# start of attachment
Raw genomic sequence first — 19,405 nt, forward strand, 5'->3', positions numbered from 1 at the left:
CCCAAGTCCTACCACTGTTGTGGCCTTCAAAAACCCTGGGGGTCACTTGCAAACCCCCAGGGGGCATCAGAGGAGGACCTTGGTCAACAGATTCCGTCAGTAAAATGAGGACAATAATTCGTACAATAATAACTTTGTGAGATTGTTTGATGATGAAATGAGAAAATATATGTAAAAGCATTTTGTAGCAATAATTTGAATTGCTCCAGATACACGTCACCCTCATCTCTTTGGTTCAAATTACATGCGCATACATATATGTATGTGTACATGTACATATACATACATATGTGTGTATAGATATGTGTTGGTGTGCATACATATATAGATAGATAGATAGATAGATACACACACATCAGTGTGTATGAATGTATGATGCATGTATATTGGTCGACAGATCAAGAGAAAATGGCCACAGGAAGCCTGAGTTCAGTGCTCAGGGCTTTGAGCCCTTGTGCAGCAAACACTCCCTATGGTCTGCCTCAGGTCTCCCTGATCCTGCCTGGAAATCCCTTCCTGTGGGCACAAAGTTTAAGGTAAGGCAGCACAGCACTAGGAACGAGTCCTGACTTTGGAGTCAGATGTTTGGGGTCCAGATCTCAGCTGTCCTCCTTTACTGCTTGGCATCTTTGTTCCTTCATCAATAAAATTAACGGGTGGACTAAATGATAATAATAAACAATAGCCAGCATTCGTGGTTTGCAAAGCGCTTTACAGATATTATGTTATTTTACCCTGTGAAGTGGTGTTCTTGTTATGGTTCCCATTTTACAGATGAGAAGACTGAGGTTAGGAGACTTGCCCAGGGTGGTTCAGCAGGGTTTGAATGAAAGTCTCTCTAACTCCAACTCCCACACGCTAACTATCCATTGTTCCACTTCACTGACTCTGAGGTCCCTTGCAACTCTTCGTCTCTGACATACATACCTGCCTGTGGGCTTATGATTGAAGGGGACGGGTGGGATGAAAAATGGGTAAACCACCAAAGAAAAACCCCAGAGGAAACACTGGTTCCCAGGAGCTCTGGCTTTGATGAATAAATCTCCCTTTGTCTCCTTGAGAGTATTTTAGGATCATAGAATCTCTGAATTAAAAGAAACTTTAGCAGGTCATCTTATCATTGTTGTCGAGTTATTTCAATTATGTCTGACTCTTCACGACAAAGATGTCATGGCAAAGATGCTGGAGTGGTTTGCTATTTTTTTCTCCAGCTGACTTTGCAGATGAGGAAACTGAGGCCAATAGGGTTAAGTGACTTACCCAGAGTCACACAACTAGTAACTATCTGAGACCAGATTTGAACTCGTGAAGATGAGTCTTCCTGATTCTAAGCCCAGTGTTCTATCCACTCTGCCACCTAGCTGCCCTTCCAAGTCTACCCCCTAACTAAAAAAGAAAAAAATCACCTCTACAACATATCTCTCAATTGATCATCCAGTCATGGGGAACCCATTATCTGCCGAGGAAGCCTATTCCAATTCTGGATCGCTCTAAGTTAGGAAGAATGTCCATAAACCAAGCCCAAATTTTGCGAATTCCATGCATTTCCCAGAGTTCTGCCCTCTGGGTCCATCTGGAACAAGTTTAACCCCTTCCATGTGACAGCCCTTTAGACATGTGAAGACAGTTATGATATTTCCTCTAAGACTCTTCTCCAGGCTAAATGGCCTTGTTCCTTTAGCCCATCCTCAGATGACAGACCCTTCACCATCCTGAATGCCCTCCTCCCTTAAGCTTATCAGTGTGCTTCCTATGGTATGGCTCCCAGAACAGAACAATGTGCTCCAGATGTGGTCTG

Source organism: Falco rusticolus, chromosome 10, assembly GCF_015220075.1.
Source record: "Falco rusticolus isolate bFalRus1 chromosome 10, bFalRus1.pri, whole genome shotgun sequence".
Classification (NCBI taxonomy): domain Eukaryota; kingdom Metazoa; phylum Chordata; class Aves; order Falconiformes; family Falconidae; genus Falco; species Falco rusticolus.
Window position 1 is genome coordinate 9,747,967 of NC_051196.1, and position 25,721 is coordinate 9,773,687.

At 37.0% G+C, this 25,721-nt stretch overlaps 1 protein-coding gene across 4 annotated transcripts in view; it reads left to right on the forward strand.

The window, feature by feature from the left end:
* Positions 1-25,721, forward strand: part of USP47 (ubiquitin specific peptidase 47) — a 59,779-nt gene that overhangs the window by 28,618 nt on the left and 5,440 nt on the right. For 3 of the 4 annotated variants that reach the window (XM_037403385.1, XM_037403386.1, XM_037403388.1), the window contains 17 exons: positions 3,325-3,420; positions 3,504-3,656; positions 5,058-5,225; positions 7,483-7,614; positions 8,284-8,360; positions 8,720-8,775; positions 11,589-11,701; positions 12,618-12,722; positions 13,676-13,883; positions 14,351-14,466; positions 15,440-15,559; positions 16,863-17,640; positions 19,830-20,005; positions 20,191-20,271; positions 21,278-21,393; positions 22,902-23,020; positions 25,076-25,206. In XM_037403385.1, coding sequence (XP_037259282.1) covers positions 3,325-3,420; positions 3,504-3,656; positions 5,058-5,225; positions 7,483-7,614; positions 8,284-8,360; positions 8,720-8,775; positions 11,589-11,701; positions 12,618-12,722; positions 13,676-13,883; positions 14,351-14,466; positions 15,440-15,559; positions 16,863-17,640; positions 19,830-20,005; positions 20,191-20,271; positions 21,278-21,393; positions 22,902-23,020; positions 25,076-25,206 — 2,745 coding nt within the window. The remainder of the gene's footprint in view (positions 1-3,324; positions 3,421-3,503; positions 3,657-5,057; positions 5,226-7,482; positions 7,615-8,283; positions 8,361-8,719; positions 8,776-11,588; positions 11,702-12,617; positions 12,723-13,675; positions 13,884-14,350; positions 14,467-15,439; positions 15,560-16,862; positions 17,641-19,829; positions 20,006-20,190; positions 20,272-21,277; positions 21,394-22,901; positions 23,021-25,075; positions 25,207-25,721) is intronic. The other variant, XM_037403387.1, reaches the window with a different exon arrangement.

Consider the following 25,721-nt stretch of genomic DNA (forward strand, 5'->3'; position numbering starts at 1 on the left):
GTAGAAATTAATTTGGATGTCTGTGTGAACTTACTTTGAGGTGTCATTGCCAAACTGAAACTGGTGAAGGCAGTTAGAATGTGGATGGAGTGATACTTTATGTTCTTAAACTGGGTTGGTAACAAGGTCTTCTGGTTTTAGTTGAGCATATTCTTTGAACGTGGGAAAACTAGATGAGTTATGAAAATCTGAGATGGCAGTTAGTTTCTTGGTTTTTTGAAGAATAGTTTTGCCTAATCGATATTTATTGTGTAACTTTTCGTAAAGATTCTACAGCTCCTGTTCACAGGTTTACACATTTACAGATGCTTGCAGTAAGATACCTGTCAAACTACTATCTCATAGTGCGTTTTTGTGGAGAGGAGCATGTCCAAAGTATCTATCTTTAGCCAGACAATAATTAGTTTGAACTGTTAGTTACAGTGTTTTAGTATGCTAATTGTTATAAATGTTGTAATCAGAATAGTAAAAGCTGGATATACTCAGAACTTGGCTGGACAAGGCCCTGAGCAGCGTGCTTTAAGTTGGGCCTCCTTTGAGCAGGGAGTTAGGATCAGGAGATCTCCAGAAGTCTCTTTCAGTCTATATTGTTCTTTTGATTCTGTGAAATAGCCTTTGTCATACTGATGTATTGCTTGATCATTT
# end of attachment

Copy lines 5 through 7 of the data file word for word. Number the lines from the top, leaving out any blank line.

Classification (NCBI taxonomy): domain Eukaryota; kingdom Metazoa; phylum Chordata; class Aves; order Falconiformes; family Falconidae; genus Falco; species Falco rusticolus.
Window position 1 is genome coordinate 9,747,967 of NC_051196.1, and position 25,721 is coordinate 9,773,687.

At 37.0% G+C, this 25,721-nt stretch overlaps 1 protein-coding gene across 4 annotated transcripts in view; it reads left to right on the forward strand.